Electronica artist Hydrah has dabbled in many genres: she performed in musicals and with choirs in high school, was part of an Indonesian Gamelan orchestra in college, and even toured the West Coast as the frontwoman of a punk band. But it wasn’t until her fieldwork as a conservation biologist in places like Western Samoa and Costa Rica that she discovered what she calls the most beautiful melodies she’s ever heard. Like music, ocean and wildlife conservation has always been a part of Hydrah’s life, and she’s finally found a way to merge those passions on her new EP Siren, out June 2nd. From black volcanic sand beaches in Iceland, to coral reefs in Western Samoa, buzzing cicadas in Costa Rica, and the calls of Gibbons in the Borneo rainforest, Hydrah explains track by track what inspired her upcoming EP, and the sounds she captured during her travels.
With the EP she includes this message: “If you have had the great fortune of submersing yourself under the surface of the ocean or hiking in a jungle, these sounds will take you back because they are extraordinary and cannot be replicated with technology. They are organic, they are one of a kind, and we are in a position to lose them.” — Rachael Roth
“Ominous was written with the desire to mentally escape into the immense beauty that exists on our planet. Iceland is one of the most incredible places I have ever witnessed and was a reminder that this beauty can exist in all forms. Snow falling on a black volcanic sand beach is a dreamy and ominous experience. The intention of the song is to evoke the same feeling.”
“When I lived on the South Pacific island of Western Samoa, I fell deeply in love with the coral reefs that surrounded the magical island. I was always drawn to these environments and I adapted a unique relationship to them once I began to study their dwindling condition. In certain reefs the corals were brilliant blue, green, pink and purple, and the wildlife mimicked their designs. I was absolutely blown away by the diversity and the variation of shape and size within these magical environments. Within the track Siren there are sound clips of a healthy reef battling a dying one. This is a direct reflection of what I witnessed and studied during my time in the South Pacific; some reefs were flourishing and had immense diversity while others were suffering from extensive pollution and overfishing. In my track and in my mind, the healthy coral reef has to prevail.”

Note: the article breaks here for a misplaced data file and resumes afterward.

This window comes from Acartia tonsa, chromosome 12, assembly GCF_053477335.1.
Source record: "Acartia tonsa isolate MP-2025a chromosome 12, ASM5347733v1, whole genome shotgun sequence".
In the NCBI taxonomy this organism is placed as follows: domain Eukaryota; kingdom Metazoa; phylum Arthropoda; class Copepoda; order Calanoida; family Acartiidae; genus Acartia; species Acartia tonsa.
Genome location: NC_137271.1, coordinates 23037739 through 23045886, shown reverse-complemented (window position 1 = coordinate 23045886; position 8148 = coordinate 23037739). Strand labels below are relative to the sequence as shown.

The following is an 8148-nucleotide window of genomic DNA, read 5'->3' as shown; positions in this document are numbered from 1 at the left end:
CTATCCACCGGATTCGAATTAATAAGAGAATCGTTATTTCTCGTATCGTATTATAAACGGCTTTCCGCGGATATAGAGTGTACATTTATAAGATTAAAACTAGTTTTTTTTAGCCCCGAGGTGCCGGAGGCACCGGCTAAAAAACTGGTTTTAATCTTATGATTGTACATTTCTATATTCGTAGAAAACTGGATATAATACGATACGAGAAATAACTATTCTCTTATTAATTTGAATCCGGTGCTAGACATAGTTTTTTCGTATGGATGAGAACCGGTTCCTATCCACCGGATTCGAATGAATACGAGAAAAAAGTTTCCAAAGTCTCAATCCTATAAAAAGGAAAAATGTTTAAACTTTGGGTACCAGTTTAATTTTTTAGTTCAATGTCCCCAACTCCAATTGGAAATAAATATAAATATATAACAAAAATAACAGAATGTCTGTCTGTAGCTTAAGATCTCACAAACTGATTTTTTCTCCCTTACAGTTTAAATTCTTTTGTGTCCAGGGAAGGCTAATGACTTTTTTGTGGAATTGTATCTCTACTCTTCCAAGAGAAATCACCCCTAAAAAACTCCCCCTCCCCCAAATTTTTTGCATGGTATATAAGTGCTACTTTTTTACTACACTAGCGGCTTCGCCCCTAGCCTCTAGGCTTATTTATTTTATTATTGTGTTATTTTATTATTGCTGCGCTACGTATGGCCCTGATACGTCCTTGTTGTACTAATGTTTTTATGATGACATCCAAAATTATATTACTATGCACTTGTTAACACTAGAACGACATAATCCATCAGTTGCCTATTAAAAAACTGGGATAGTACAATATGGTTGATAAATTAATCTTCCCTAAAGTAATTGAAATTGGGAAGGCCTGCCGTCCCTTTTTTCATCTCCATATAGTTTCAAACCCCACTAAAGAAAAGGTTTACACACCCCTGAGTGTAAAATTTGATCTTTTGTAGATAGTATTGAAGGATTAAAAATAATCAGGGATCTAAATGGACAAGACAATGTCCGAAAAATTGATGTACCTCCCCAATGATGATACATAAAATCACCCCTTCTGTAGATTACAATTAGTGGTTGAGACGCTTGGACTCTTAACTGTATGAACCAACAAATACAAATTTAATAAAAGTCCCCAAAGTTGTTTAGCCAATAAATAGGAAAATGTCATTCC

Beauty in Chaos
“I spent lots of time in the jungles of Costa Rica and also a brief amount of time in the jungles of Borneo. Second to the ocean, this is my favorite environment. This track was written in response to social and cultural turmoil and that even in the hardest of times, there is beauty if you search hard enough for it. This is how I feel when I am in the depths of the jungle. There is an orchestra of sounds around you; birds and primates chanting in the highest canopy, cicadas buzzing behind your every footstep and gentle drops of rain slowly cascading down all the different diverse levels of a healthy forest until they finally reach the forest floor, where they gather in pools hosting a plethora of tiny insects and amphibians. You always have to watch your step, but never is it threatening; there is an extreme sense of calm when you are surrounded by so much ancient beauty.”
“The oceans’ coastlines have always enchanted me and I am lucky to be able to travel so frequently locally, and be rewarded with views such as these from Mallorca, Spain, or Big Sur, California. The Pacific Ocean is my main inspiration while I am residing in California and I am able to see it almost every day. Living along these coasts has only solidified my passion for this environment but I have witnessed a change, even in the last few years. Almost every time I go surfing, I see a sea lion or a waterbird suffering on shore either due to starvation or harmful algae blooms. Save You was written as a reflection of my passion for the oceanic environment and my desire to aid in its conservation via raising awareness and working with local groups such as Surfrider.”
“Affair features sounds directly recorded from the Borneo rainforest. I was lucky enough to shadow my best friend as she recorded the haunting calls of Gibbons within a one of a kind jungle that is disappearing fast because of the palm oil industry. Straining to listen for their calls through the angry sounds of chainsaws made me realize there is so much of this jungle we have never seen, and won’t be able to see at the rate it is being destroyed. However, many countries have recently noted the importance of ecotourism and the revenue it can bring to local economies. Traveling in an eco-friendly manner can save these magical environments and the incredible animals that rely on their protection to survive. I had the amazing opportunity at a young age to aid in Leatherback sea turtle conservation on the beaches of Costa Rica. Opportunities like these rely on tourists to volunteer, which in my opinion is the best way to experience the true beauty these countries have to offer, both environmentally and culturally.” Listen to Affair here